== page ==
Federalism

Federalism – It’s Like Riding a Bike

In the Fall of 2016, at the height of the Trump-Clinton presidential campaign, my wife Becky and I took an anniversary trip to Pagosa Springs, Colorado.

Pagosa Springs is home to an innovative greenhouse company. I love to garden and have always wanted this kind of greenhouse. So, I talked my wife into a trip to Pagosa Springs to celebrate our 28th anniversary. (Am I a romantic, or what?). Fortunately, my wife Becky is a saint with the patience of Job, so she agreed to my greenhouse gardening anniversary plan.

Happily, for the sake of my marriage, Pagosa Springs is also a quaint hot springs and spa resort town. Becky loves hot springs and massages, so there is no dog house with my name on it in this story.

Here’s where the federalism lesson comes in.

My Birkenstock-clad masseuse was a 30-year New York transplant to Pagosa Springs. He sported a Rapunzel-like ponytail and kept his mountain bike stashed in the massage room.

During the initial chit-chat phase of the massage, he asked what I did? Upon learning that I serve in the Utah Legislature, he asked what issues I focused on?

I thought if I said “federalism,” it would go over about as well as answering in Japanese. Noticing his mountain bike, an idea hit me.

“What’s written on the tires of your mountain bike?” I ask.

“The tire pressure,” he responds.

“Do you know how much pressure your tires are supposed to have?”

“About 55 psi (pounds per square inch),” he says.

“Well, what if your front tire has more than 105 psi and your back tire has less than 5?” I inquire.

“That would be a disaster!”

“What if you just ride harder?” I continue.

“That would make it worse,” he says.

“What if you get Lance Armstrong all hopped up on steroids to ride your bike? Maybe that would work?”

“No,” he responds, “that would be even worse!”

“Well, what if you just steer the bike hard to the right, or maybe to the left? Maybe that would fix the problem?” I probe.

“No,” he insists, “you have to fix the bike!”

“Exactly,” I say, “that’s what I’m working on in the state legislature.”

I shared with him how our unique, American system was designed with two governing spheres – national and state – like the two tires on his bike. The “tire pressure” in the national sphere was designed to be “limited and few” and the “tire pressure” for the states was designed to be “numerous and indefinite.” However, today the front tire is so bloated it is about to explode and the back tire is so flat it is about to chew the rubber right off the rim.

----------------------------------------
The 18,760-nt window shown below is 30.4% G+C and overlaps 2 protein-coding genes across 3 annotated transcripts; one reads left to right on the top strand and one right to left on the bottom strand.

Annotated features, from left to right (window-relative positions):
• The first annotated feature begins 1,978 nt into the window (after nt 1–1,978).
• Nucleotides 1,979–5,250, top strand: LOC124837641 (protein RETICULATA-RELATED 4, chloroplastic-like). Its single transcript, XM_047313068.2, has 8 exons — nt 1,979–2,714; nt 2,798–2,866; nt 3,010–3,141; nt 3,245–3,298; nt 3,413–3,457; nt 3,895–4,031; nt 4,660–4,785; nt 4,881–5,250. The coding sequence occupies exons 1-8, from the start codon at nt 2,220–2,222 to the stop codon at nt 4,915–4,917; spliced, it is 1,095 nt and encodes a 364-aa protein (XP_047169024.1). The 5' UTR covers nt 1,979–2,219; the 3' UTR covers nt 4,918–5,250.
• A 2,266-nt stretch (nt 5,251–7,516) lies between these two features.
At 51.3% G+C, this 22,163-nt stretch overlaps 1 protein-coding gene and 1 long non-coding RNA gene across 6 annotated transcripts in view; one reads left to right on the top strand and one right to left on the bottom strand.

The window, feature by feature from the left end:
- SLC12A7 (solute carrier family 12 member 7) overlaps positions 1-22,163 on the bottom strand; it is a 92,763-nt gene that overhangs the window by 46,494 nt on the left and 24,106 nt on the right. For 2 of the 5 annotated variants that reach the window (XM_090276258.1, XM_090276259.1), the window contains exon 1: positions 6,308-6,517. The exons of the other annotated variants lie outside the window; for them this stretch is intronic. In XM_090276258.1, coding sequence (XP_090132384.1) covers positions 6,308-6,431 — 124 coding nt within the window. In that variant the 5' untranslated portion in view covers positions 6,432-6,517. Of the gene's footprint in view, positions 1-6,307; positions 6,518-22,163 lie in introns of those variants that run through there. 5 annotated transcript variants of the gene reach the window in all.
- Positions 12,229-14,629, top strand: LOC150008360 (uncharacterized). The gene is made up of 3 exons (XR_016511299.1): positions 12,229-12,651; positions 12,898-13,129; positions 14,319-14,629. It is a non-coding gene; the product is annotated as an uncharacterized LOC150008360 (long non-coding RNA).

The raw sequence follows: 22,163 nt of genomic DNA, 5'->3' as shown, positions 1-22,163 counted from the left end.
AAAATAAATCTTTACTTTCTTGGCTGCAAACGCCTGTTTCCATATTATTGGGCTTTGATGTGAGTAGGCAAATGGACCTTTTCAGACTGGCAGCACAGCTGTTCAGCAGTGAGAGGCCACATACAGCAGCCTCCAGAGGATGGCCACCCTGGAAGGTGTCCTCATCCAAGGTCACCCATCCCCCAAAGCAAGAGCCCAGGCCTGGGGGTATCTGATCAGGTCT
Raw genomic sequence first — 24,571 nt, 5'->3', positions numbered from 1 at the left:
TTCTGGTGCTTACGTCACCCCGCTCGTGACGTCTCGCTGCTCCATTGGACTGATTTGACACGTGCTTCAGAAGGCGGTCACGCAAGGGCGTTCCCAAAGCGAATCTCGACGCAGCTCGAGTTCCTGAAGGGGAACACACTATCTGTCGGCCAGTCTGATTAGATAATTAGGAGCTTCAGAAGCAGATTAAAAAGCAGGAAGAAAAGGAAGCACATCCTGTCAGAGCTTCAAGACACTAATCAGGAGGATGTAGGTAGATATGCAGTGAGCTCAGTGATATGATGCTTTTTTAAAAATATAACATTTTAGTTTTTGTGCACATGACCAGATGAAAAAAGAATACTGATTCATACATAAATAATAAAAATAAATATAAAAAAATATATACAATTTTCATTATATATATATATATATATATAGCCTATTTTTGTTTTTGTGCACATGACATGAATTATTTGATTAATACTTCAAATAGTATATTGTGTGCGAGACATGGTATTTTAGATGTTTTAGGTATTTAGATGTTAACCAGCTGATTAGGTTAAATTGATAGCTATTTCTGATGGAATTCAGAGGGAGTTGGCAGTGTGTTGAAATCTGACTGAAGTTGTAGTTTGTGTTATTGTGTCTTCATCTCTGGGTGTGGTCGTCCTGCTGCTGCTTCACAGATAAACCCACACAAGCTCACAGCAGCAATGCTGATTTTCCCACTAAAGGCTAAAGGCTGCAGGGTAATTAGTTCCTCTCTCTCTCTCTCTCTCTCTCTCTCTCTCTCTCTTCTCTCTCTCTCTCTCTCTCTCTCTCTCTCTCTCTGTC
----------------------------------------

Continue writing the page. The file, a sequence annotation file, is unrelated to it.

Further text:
“Isn’t it ridiculous,” I ask, “that all anyone is talking about during this election is whether Trump or Clinton should ride the bike? And, whether they should steer it to the right or to the left?”

With that, he stepped back, clapped his hands, and cried out “That’s it! I’ve learned more about our government in the last 3 minutes than I have known all my life! Everyone in the nation needs to know this!”

Indeed! As our society is fixated 24/7/365 on who rides our battered “bicycle of state” and whether it should go to the right or to the left, everyone in the nation needs to know that our unique federalism system is actually the solution!

“This balance between the national and state governments ought to be dwelt on with peculiar attention, as it is of the utmost importance. It forms a double security to the people.” Alexander Hamilton, New York Ratifying Convention, 1788.

With this in mind, the Utah Commission on Federalism, together with the Center for Constitutional Studies at Utah Valley University, created a federalism curriculum series to focus “with particular attention” on “this balance between the national and state governments.” Here is a link to the second short video in this series.

To paraphrase the College Football Hall of Fame coach, Lou Holtz: we are not going to secure the blessings of liberty to our posterity because we have a new president or a new Congress any more than we are going to fix the flat tire of our governing system by changing the rider. We will prosper as a nation the minute state leaders get rid of excuses as to why we can’t restore this crucial governing balance.

Prominent Founder John Dickinson warned, “it will be their own faults if the several states suffer the federal sovereignty to interfere in things of their respective jurisdictions.” However, we cannot do what we do not know. Shouldn’t it be the responsibility of State Legislators “to teach …our people that the Framers considered structural protections of freedom the most important ones,” because, as Justice Kennedy exhorted, “the structure of our Government is central to liberty, and when we destroy it, we place liberty at peril”?

This community of state leaders, especially those following the Center to Restore the Balance of Government Newsletter, are uniquely positioned to teach the principles of federalism and restore the governing balance between the national government and the states. The establishment of a Committee of Federalism in each state could be an important first step – read more about Idaho’s most recent efforts here.

The ALEC Annual Meeting in Austin, Texas August 14-16, 2019 will also offer ample opportunities to explore ways to put federalism principles into action.


Representative Ken Ivory is a member of the Utah House of Representatives. He serves as the Chairman of the Center to Restore the Balance of Government at ALEC


In Depth: Federalism

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